Because of the serious oral and general health problems that can result from an abscess, contact us immediately to receive treatment or antibiotics. In the meantime, to ease the pain and draw the pus toward the surface, try rinsing your mouth with mild salt water several times a day.
I feel sharp, sudden pains inside my tooth at night, what should I do?
If you are getting spontaneous, sharp throbbing pain during the night, it could be due to nerve damage. Please arrange to see our doctors as soon as you can; in the meantime, try sleeping in a sitting position.
The nerve and pulp chamber doesn’t get filled with blood and fluid as much when upright, and usually you feel less of the throbbing pain.
What to do in a dental emergency: What if I have fractured (cracked) my tooth?
Fractured teeth can usually be restored so there is no need to panic. If the tooth is painful, avoid hot or cold and avoid eating or biting on that side i.e. relieve the tooth from extremes of temperature and pressure.
Pain-free treatment is usually available by contacting us quickly.
What should I do if my tooth broke/chipped?
Save any pieces. Rinse the mouth using warm water; rinse any broken pieces. If there’s bleeding, apply a piece of gauze to the area for about 10 minutes or until the bleeding stops.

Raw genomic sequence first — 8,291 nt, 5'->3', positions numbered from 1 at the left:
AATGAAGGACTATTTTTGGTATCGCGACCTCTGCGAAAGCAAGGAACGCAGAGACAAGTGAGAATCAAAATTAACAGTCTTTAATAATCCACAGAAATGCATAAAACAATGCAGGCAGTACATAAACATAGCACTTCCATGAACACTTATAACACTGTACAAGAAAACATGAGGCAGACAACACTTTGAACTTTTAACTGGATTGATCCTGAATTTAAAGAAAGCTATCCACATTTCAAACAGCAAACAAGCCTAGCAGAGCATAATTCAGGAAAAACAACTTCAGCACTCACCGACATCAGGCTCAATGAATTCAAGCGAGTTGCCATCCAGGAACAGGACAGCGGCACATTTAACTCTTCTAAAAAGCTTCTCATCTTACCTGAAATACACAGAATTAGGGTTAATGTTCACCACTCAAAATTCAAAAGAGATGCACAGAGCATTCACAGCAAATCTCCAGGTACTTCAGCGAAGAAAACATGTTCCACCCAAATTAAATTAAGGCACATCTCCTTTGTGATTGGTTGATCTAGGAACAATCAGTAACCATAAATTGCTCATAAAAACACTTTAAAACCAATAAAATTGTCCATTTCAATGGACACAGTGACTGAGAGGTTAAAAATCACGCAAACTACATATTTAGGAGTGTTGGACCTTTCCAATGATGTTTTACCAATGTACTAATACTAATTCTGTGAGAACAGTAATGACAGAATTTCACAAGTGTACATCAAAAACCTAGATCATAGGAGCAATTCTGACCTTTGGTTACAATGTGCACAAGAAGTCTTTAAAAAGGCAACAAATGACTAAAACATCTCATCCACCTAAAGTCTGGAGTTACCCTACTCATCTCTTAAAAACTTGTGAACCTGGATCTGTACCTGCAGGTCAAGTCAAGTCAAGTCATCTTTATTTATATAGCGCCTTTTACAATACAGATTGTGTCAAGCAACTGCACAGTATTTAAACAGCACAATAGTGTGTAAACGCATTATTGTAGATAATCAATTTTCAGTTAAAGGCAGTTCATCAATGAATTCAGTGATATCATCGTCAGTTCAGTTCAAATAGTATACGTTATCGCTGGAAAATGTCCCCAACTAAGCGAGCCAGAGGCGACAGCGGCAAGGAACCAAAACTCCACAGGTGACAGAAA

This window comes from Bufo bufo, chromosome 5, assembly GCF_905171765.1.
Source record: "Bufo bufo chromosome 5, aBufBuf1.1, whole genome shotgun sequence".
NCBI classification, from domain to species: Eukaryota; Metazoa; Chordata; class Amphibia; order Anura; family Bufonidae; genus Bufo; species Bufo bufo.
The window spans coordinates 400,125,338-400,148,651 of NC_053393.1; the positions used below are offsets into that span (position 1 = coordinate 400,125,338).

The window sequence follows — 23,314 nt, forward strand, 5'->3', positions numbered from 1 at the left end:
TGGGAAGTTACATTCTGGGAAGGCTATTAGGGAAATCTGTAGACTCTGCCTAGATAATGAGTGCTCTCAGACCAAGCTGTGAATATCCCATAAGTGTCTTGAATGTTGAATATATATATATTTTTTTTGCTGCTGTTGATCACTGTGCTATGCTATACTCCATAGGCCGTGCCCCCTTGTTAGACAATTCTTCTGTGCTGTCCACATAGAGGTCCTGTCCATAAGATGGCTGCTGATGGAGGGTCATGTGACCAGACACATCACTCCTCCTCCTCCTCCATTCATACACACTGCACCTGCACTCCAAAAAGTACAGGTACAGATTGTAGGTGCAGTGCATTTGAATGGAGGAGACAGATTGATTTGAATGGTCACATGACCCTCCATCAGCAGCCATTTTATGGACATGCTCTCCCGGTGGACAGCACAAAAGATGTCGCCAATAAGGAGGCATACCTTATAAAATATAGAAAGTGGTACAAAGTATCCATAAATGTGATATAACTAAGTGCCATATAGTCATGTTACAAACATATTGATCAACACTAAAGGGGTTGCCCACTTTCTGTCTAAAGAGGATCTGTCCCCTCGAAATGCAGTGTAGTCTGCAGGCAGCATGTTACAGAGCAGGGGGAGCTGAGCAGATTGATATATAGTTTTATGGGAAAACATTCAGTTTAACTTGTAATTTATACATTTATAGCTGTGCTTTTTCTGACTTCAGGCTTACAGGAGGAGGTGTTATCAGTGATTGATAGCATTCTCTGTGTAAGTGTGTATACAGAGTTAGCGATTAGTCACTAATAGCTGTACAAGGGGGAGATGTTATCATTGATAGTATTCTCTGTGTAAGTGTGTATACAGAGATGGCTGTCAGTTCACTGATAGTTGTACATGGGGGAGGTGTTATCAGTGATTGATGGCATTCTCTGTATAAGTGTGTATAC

Apply a cold compress to the outside of the mouth, cheek, or lip near the broken/chipped tooth to keep any swelling down and relieve pain. See our doctors as soon as possible.
What to do in a dental emergency:What if I have lost a crown?
Keep your crown safe so it can be re-cemented as soon as possible to avoid damage or the need for root canal treatment. Contact us immediately.
If the crown falls off, make an appointment to see your dentist as soon as possible and bring the crown with you. If possible, slip the crown back over the tooth. Before doing so, coat the inner surface with toothpaste or preferably denture adhesive, to help hold the crown in place.
Do not use super glue!
What if I have broken my denture?
Broken dentures can usually be repaired relatively easily. Please resist the temptation to glue them together yourself as this often makes a repair very difficult.
Do not use super glue. Contact us to schedule the repair.
I bit my tongue/was hit in my cheek, now there’s bleeding, what should I do?
Injuries to the soft tissues, which include the tongue, cheeks, gums, and lips, can result in bleeding. To control the bleeding, here’s what to do:
- Rinse your mouth with a mild salt-water solution.
- Use a moistened piece of gauze or tea bag to apply pressure to the bleeding site. Hold in place for 15 to 20 minutes.
- To both control bleeding and relieve pain, hold a cold compress to the outside of the mouth or cheek in the affected area for 5 to 10 minutes.
- If the bleeding doesn’t stop, see your dentist right away or go to a hospital emergency room. Continue to apply pressure on the bleeding site with the gauze until you can be seen and treated.
We hope these tips on what to do in a dental emergency were useful. Don’t hesitate to consult our dentists to resolve any of your dental concerns. Please call 62820122 or WhatsApp us at 9012 8562.